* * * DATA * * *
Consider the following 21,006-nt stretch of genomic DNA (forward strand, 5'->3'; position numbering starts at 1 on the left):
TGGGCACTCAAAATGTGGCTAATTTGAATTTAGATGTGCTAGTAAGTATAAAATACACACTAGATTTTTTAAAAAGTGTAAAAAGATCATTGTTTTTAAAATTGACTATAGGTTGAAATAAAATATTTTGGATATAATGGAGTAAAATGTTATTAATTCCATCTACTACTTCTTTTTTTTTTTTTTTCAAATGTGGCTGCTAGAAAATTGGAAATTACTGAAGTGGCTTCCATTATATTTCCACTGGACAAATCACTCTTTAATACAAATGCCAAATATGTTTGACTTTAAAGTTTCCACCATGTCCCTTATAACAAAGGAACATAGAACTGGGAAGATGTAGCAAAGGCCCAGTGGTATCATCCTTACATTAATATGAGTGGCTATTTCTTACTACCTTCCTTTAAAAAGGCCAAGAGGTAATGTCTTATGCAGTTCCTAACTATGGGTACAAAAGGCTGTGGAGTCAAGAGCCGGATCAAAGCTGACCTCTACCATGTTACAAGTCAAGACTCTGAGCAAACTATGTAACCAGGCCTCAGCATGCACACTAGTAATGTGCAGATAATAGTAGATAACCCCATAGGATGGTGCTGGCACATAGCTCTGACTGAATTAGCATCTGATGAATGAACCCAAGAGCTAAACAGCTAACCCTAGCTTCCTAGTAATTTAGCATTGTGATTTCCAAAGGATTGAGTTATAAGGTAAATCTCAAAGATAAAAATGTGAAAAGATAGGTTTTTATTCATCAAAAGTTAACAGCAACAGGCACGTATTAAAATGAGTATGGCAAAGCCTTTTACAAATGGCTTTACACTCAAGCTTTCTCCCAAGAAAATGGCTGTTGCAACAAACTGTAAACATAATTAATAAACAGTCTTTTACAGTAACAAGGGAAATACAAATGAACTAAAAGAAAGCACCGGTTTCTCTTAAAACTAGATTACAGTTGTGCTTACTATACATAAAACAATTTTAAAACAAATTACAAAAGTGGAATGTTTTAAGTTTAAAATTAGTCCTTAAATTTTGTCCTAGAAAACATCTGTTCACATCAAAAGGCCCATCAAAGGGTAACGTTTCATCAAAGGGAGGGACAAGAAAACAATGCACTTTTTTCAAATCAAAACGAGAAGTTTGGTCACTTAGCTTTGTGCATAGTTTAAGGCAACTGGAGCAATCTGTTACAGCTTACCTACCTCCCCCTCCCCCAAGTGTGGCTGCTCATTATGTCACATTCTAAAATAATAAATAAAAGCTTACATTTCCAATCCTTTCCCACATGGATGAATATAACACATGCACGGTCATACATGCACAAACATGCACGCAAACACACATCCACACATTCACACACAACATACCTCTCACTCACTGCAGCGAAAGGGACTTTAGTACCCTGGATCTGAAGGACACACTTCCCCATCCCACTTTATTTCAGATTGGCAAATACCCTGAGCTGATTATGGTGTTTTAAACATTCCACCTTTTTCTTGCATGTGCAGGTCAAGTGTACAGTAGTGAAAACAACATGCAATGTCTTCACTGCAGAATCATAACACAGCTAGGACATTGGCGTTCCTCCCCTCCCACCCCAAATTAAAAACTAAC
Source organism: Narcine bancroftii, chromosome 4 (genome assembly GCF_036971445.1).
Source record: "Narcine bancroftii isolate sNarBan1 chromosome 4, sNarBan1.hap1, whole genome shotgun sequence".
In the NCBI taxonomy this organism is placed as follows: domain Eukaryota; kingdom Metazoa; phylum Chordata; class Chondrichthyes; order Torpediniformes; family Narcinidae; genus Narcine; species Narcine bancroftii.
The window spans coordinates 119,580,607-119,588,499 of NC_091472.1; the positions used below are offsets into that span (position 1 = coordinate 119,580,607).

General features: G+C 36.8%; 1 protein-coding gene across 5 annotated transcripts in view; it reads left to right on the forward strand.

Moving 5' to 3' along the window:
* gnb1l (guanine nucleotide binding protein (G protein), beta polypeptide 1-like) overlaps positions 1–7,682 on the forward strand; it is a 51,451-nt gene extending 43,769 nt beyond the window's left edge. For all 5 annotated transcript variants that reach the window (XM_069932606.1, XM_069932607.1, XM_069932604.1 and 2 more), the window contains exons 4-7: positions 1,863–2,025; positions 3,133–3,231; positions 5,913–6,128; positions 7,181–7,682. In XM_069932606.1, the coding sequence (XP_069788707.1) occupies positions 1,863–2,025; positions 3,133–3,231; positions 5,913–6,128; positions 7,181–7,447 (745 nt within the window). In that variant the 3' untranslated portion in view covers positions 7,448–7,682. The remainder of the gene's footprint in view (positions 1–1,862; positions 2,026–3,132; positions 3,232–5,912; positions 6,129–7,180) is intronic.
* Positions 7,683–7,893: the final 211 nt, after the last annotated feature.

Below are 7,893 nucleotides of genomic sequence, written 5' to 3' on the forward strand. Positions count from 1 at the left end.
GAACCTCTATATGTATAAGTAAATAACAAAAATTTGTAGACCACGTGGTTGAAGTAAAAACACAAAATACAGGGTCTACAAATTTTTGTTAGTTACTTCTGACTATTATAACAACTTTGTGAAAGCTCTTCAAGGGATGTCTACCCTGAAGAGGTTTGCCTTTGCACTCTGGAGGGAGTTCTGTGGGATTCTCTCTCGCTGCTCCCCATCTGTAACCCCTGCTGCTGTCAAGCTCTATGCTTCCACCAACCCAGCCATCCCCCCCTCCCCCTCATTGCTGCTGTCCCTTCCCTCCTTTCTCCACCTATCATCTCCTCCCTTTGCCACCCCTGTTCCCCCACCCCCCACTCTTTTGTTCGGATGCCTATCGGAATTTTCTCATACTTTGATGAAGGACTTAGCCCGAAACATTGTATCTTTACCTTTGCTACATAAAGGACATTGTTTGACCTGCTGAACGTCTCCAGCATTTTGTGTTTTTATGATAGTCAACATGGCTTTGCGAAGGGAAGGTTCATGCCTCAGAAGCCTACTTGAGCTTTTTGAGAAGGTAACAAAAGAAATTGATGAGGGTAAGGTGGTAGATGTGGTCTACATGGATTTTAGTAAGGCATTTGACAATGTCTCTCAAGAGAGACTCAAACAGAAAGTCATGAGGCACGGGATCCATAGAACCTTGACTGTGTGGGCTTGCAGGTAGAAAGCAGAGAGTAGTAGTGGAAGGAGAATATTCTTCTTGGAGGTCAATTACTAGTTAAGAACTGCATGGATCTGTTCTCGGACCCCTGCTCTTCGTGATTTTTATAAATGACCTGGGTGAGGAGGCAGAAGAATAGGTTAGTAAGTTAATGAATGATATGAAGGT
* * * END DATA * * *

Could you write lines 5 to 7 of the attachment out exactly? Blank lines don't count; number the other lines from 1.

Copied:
In the NCBI taxonomy this organism is placed as follows: domain Eukaryota; kingdom Metazoa; phylum Chordata; class Chondrichthyes; order Torpediniformes; family Narcinidae; genus Narcine; species Narcine bancroftii.
The window spans coordinates 119,580,607-119,588,499 of NC_091472.1; the positions used below are offsets into that span (position 1 = coordinate 119,580,607).

General features: G+C 36.8%; 1 protein-coding gene across 5 annotated transcripts in view; it reads left to right on the forward strand.